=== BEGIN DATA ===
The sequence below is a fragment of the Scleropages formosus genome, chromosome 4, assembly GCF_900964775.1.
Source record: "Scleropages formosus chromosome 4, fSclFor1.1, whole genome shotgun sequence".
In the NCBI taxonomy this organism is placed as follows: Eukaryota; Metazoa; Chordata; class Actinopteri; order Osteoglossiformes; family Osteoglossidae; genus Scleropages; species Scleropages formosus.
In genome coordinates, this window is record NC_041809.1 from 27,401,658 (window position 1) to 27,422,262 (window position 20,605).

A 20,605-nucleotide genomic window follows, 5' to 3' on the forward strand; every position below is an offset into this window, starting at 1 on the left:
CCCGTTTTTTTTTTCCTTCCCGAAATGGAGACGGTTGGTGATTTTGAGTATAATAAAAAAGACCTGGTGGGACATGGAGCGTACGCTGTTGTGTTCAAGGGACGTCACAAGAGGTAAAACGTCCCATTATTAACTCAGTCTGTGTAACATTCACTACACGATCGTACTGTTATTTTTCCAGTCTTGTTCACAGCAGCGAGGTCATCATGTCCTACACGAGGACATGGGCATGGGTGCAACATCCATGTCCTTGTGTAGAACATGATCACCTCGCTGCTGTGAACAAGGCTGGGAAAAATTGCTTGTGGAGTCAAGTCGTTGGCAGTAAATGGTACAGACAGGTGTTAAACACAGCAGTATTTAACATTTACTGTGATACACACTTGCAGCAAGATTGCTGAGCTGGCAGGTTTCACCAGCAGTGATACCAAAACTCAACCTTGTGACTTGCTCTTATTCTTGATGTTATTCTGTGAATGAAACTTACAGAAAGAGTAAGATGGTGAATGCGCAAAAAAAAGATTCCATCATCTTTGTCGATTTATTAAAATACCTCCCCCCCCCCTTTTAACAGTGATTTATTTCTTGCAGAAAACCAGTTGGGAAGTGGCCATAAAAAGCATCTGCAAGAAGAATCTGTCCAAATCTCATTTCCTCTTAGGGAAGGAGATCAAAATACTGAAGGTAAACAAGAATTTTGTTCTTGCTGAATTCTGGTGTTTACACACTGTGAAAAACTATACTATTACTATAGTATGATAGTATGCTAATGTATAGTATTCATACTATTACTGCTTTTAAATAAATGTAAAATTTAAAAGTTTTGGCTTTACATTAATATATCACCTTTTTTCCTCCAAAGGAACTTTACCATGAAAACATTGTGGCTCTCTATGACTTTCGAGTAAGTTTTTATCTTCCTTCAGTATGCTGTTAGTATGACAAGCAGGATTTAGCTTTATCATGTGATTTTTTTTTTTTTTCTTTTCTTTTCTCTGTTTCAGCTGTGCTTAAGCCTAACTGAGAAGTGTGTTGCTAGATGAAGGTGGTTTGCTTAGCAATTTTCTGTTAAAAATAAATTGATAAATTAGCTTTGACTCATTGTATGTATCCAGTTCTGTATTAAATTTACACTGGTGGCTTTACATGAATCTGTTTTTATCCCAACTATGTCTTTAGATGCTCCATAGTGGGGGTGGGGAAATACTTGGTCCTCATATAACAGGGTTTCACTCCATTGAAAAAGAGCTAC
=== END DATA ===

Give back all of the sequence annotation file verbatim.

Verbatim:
The sequence below is a fragment of the Scleropages formosus genome, chromosome 4, assembly GCF_900964775.1.
Source record: "Scleropages formosus chromosome 4, fSclFor1.1, whole genome shotgun sequence".
In the NCBI taxonomy this organism is placed as follows: Eukaryota; Metazoa; Chordata; class Actinopteri; order Osteoglossiformes; family Osteoglossidae; genus Scleropages; species Scleropages formosus.
In genome coordinates, this window is record NC_041809.1 from 27,401,658 (window position 1) to 27,422,262 (window position 20,605).

A 20,605-nucleotide genomic window follows, 5' to 3' on the forward strand; every position below is an offset into this window, starting at 1 on the left:
CCCGTTTTTTTTTTCCTTCCCGAAATGGAGACGGTTGGTGATTTTGAGTATAATAAAAAAGACCTGGTGGGACATGGAGCGTACGCTGTTGTGTTCAAGGGACGTCACAAGAGGTAAAACGTCCCATTATTAACTCAGTCTGTGTAACATTCACTACACGATCGTACTGTTATTTTTCCAGTCTTGTTCACAGCAGCGAGGTCATCATGTCCTACACGAGGACATGGGCATGGGTGCAACATCCATGTCCTTGTGTAGAACATGATCACCTCGCTGCTGTGAACAAGGCTGGGAAAAATTGCTTGTGGAGTCAAGTCGTTGGCAGTAAATGGTACAGACAGGTGTTAAACACAGCAGTATTTAACATTTACTGTGATACACACTTGCAGCAAGATTGCTGAGCTGGCAGGTTTCACCAGCAGTGATACCAAAACTCAACCTTGTGACTTGCTCTTATTCTTGATGTTATTCTGTGAATGAAACTTACAGAAAGAGTAAGATGGTGAATGCGCAAAAAAAAGATTCCATCATCTTTGTCGATTTATTAAAATACCTCCCCCCCCCCTTTTAACAGTGATTTATTTCTTGCAGAAAACCAGTTGGGAAGTGGCCATAAAAAGCATCTGCAAGAAGAATCTGTCCAAATCTCATTTCCTCTTAGGGAAGGAGATCAAAATACTGAAGGTAAACAAGAATTTTGTTCTTGCTGAATTCTGGTGTTTACACACTGTGAAAAACTATACTATTACTATAGTATGATAGTATGCTAATGTATAGTATTCATACTATTACTGCTTTTAAATAAATGTAAAATTTAAAAGTTTTGGCTTTACATTAATATATCACCTTTTTTCCTCCAAAGGAACTTTACCATGAAAACATTGTGGCTCTCTATGACTTTCGAGTAAGTTTTTATCTTCCTTCAGTATGCTGTTAGTATGACAAGCAGGATTTAGCTTTATCATGTGATTTTTTTTTTTTTTCTTTTCTTTTCTCTGTTTCAGCTGTGCTTAAGCCTAACTGAGAAGTGTGTTGCTAGATGAAGGTGGTTTGCTTAGCAATTTTCTGTTAAAAATAAATTGATAAATTAGCTTTGACTCATTGTATGTATCCAGTTCTGTATTAAATTTACACTGGTGGCTTTACATGAATCTGTTTTTATCCCAACTATGTCTTTAGATGCTCCATAGTGGGGGTGGGGAAATACTTGGTCCTCATATAACAGGGTTTCACTCCATTGAAAAAGAGCTAC